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Business Officer Magazine

Students With Staying Power

Personal coaches can boost each student’s academic experience—and your retention rate.

By Gary Brahm

Student attrition and graduation rates are a growing concern for public and independent institutions alike. At Chapman University—a mid-sized, comprehensive independent university with a liberal arts core located in Orange County, California—attention to improving retention and graduation rates has paid off. From fall 1991 to fall 2001 our median freshmen SAT scores jumped from 997 to 1174. This increase in student quality was instrumental in improving freshman-to-sophomore retention from 62 percent in 1991 to 83 percent in 2001. During the same period, our six-year graduation rate increased from 40 percent to 63 percent.

While pleased with this progress, university leaders made it a high priority to institute a program that would further boost our retention and graduation rates independent of SAT improvements. Accordingly, in the fall of 2002, Chapman embarked on a pilot study to test an innovative approach to retaining students—an approach that ultimately improved the academic success of our students as well.

A Strong Offense

To support student success and retention, Chapman University has services and programs including first-year orientation programs and seminars; advisement, counseling, and mentoring services; and other cocurricular services. Even so, university leaders were willing to consider other options that might have a more substantial impact on retention.

Early in our exploration, it became apparent that to accelerate efforts to reduce attrition and to do so more effectively, we needed a comprehensive solution that would 1) proactively address the needs of any student, 2) provide personalized support, and 3) address the full range of problems and concerns that students face during and beyond their first year. As we considered alternatives, we identified a program called Success Coaching that seemed to fit perfectly with Chapman’s mission of providing students with “a more personalized education of distinction.” The approach, developed by InsideTrack and inspired by the executive coaching movement, involves providing first-year students with personal coaches who meet with students individually to work through issues, identify obstacles or success factors, optimize performance, and enhance personal development. Our understanding was that if executives could become more effective by working with a personal coach, then college students—who are arguably making the most significant transition of their lives—would certainly benefit from having someone help them get on track and stay there. Encouraged by the program’s measurable results at several other institutions, we conducted a pilot study to test the concept on our main campus.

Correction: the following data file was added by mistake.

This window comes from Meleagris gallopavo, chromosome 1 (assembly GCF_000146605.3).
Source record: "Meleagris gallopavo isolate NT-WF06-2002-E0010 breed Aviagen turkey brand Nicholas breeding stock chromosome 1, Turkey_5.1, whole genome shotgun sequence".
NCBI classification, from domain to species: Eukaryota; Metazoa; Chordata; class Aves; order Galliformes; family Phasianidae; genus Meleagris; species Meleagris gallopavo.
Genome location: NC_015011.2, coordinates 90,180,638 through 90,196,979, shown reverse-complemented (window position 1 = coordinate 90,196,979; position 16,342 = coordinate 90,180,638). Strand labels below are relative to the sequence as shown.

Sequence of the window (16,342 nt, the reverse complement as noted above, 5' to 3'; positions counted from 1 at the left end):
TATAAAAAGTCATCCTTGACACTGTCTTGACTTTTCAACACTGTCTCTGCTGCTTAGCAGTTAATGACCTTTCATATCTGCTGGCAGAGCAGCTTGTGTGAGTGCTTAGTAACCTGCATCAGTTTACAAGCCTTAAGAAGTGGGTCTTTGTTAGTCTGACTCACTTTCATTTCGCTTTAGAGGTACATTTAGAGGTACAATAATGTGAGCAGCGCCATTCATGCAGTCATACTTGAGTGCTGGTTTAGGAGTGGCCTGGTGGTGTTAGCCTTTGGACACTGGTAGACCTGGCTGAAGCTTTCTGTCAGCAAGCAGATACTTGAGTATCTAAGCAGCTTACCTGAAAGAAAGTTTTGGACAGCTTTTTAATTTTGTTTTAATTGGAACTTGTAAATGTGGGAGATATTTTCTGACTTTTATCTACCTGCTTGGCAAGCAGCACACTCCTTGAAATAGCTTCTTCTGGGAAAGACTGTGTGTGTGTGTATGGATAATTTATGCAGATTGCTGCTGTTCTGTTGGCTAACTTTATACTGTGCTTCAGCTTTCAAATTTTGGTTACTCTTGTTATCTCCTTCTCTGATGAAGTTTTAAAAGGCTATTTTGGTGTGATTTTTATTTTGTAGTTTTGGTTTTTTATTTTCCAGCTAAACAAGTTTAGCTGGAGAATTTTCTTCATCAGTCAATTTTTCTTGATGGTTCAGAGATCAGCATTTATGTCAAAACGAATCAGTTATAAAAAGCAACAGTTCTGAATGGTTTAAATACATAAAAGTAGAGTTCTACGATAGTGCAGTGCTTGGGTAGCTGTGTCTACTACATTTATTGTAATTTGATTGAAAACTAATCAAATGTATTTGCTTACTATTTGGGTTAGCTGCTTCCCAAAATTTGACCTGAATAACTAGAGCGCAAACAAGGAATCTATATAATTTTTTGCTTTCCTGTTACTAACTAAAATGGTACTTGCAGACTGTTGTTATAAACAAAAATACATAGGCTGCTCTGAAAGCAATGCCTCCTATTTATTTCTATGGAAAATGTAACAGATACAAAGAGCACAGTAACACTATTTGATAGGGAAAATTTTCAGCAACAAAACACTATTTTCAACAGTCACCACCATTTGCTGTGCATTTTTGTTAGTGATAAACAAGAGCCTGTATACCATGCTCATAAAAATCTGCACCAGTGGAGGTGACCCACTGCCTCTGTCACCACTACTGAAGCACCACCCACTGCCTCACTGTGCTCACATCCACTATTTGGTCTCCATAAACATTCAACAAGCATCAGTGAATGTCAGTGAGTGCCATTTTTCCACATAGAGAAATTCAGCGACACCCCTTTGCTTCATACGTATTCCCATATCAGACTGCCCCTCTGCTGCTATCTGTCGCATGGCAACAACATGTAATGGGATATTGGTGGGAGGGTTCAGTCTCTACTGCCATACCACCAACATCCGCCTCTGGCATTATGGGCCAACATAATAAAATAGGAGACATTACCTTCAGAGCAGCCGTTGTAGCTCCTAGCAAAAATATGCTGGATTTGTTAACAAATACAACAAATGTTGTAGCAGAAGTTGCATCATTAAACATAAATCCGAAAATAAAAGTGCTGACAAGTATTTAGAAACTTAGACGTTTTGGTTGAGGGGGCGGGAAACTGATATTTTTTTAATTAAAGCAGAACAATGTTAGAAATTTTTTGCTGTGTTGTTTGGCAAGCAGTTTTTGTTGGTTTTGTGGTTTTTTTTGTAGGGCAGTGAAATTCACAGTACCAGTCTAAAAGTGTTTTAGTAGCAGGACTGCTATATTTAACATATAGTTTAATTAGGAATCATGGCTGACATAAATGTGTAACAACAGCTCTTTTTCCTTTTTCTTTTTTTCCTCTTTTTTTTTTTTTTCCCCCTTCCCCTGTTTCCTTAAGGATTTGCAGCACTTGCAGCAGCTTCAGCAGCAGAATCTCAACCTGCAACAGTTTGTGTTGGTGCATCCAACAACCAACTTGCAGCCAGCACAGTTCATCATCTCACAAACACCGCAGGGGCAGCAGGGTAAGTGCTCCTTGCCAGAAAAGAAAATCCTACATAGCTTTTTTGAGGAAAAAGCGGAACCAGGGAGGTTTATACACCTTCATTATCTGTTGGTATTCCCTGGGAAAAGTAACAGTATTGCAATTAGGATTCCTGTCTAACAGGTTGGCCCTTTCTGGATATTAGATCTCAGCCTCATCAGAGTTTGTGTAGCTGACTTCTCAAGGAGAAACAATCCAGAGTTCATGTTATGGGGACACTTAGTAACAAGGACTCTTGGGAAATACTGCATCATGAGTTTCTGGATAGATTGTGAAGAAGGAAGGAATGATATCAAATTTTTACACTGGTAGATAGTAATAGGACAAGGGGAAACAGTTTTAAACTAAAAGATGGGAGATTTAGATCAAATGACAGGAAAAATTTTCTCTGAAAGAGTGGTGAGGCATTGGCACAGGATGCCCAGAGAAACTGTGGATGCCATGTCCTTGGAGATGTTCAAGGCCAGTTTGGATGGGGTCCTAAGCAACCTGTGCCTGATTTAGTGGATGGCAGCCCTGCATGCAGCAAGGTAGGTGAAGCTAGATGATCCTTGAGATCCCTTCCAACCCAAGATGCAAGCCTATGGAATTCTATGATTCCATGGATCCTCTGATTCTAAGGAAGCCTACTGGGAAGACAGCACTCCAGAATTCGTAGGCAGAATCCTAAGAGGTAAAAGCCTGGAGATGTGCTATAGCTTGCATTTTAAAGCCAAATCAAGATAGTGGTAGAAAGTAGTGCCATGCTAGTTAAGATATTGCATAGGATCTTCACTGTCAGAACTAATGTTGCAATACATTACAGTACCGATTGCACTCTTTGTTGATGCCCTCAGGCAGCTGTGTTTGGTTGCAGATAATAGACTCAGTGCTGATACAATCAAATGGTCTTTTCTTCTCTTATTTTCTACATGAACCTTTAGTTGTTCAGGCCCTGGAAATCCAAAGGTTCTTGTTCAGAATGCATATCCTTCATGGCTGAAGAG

Practice Run

For our first pilot, conducted in fall 2002, we selected 240 students—approximately one quarter of our freshman cohort—to participate in the study. That group was split into two groups of 120 with matching characteristics: the same levels of institutional aid, SAT scores, high school GPAs, and so forth. One group was selected as the pilot (test) group to receive coaching. The other (control) group did not receive coaching. In fall 2003, we expanded the study to include 450 new students and again created two matching and unbiased groups: one with 225 coached, pilot students; another with 225 non-coached, control students.

Chapman University students who worked with a coach during their freshman year were retained at higher levels than their non-coached peers, even after coaching ended. Note: Results are based on the university’s 2002 pilot study comprised of 240 participants (120 pilot, 120 control) and the 2003 study comprised of 450 participants (225 pilot, 225 control). Retention is measured as the number of students attending future semesters, divided by the initial freshman class size.